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Will New York see a white Christmas? It's depends on where you live

Catherine Loper/WRVO

Central New York has seen some winter weather the past few weeks. Will that pattern continue and should New Yorkers be dreaming of seeing a White Christmas this year?

Yonggang Wang, a climatologist at SUNY Oswego, defines a "white Christmas" as having at least one inch of snow on the ground on Christmas Day. He said, luckily for Bing Crosby, much of New York state is likely to see snow on Christmas this year.

"There'll be some people call it a polar press of cold air, arctic air mass," Wang said. "They come from the north to the south, visiting the central part of the United States."

He said the key ingredients to getting a white Christmas are instability, cold air and moisture.

Some regions of the state are more prone to see snow, with Wang saying Buffalo and Syracuse usually have a 60 to 70 percent chance of seeing snow. Other spots in the state like New York City usually have less of a chance with Wang estimating it to be a 10 to 20 percent chance.

"I think the general rule [is] if you like to see snowflakes on Christmas day, you want to go to some place that either has a higher elevation or a lower latitude."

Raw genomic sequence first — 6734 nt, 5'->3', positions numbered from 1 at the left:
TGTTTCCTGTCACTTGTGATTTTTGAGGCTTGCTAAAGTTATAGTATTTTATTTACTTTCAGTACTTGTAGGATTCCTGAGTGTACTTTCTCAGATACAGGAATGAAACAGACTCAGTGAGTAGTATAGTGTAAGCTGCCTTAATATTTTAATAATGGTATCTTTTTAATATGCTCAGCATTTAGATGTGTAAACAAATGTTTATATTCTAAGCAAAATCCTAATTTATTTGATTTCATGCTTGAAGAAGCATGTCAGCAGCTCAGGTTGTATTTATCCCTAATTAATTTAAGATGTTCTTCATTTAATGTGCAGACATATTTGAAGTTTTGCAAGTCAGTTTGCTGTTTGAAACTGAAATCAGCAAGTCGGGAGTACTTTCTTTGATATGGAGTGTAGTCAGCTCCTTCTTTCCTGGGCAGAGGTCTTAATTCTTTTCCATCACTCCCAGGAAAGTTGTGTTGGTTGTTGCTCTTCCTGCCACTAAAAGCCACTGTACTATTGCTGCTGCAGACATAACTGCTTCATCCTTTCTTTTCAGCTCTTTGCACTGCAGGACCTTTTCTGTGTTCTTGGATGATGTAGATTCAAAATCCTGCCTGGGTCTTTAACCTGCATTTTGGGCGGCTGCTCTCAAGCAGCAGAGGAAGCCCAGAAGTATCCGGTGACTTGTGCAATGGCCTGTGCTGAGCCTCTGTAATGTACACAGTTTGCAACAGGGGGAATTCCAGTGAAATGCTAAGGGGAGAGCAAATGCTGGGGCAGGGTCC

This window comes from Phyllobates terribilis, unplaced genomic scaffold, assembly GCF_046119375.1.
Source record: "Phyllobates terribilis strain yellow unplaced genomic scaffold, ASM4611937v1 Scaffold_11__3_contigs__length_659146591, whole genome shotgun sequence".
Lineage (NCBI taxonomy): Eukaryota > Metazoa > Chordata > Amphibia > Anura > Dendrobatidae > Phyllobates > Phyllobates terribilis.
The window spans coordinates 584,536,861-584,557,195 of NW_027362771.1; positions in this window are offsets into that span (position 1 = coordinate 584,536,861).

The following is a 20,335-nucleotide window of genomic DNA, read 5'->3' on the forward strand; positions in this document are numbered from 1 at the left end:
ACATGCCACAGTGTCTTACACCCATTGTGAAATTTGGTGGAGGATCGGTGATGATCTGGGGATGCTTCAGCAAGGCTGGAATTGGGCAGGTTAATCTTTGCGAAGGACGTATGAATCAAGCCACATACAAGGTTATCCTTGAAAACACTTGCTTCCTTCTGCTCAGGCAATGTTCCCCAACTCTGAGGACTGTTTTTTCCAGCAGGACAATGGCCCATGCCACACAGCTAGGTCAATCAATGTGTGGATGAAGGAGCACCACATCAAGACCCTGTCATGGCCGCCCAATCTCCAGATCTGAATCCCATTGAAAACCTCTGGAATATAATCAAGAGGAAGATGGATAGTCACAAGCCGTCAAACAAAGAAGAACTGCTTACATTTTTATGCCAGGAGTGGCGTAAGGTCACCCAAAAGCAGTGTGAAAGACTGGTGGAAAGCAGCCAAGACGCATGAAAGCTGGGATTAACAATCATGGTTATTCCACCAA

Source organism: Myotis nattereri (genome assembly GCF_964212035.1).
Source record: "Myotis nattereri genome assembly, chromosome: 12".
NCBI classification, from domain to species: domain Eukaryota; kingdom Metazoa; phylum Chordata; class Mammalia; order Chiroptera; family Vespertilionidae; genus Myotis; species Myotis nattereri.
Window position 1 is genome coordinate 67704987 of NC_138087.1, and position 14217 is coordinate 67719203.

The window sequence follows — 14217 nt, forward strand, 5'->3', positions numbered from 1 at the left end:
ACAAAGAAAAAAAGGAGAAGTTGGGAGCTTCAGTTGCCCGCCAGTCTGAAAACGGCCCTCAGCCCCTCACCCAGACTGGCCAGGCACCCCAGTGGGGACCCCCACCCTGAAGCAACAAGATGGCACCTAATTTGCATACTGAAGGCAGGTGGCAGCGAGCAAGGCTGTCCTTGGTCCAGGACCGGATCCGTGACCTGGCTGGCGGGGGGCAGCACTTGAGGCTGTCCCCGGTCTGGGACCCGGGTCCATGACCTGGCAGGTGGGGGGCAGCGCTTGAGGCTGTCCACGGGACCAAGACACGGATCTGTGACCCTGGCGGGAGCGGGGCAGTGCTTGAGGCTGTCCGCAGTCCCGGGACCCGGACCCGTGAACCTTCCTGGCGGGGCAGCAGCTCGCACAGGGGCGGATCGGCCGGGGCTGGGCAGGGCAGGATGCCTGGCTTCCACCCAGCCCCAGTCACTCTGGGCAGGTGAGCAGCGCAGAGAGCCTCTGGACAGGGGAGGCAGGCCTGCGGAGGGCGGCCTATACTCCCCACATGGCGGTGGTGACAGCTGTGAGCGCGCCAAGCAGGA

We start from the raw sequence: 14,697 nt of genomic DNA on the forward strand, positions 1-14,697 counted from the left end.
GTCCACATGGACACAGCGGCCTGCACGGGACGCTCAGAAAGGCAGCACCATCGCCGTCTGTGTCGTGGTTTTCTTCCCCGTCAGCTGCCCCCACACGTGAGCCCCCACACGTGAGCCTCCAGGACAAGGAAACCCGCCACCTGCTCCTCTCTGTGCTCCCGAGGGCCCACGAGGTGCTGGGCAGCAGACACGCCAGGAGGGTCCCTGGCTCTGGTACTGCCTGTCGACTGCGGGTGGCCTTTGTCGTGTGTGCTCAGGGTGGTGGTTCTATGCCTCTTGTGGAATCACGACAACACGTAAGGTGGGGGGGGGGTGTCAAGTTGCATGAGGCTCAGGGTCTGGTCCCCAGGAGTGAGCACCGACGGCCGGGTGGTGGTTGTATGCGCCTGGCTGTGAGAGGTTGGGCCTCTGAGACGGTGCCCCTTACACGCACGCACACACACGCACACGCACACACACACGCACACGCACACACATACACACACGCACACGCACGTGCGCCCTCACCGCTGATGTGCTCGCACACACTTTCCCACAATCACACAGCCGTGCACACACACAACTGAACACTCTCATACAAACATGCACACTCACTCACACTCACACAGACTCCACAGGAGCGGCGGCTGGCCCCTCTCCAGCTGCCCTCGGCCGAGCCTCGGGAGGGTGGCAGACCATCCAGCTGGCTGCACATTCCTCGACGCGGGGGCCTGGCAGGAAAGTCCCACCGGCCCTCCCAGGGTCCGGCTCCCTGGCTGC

With climate change leading to warmer temperatures, Wang said some research centers are using climate models to determine what changes in snow patterns could occur in the future. Some parts of the country may see less snow in years to come, but people living near Lake Erie and Ontario could have a different experience due to the lake water staying warmer longer.

"It's possible that they see more snow in a near future," Wang said. "But, eventually if the atmosphere above the lake is too warm, we don't have that suitable condition for lake effect anymore. Eventually, I think the chance to have [a] white Christmas will be smaller and smaller."

Ava Pukatch joined the WRVO news team in September 2022. She previously reported for WCHL in Chapel Hill, NC and earned a degree in Journalism and Media from the University of North Carolina at Chapel Hill. At UNC, Ava was a Stembler Scholar and a reporter and producer for the award-winning UNC Hussman broadcast Carolina Connection. In her free time, Ava enjoys theatre, coffee and cheering on Tar Heel sports. Find her on Twitter @apukatch.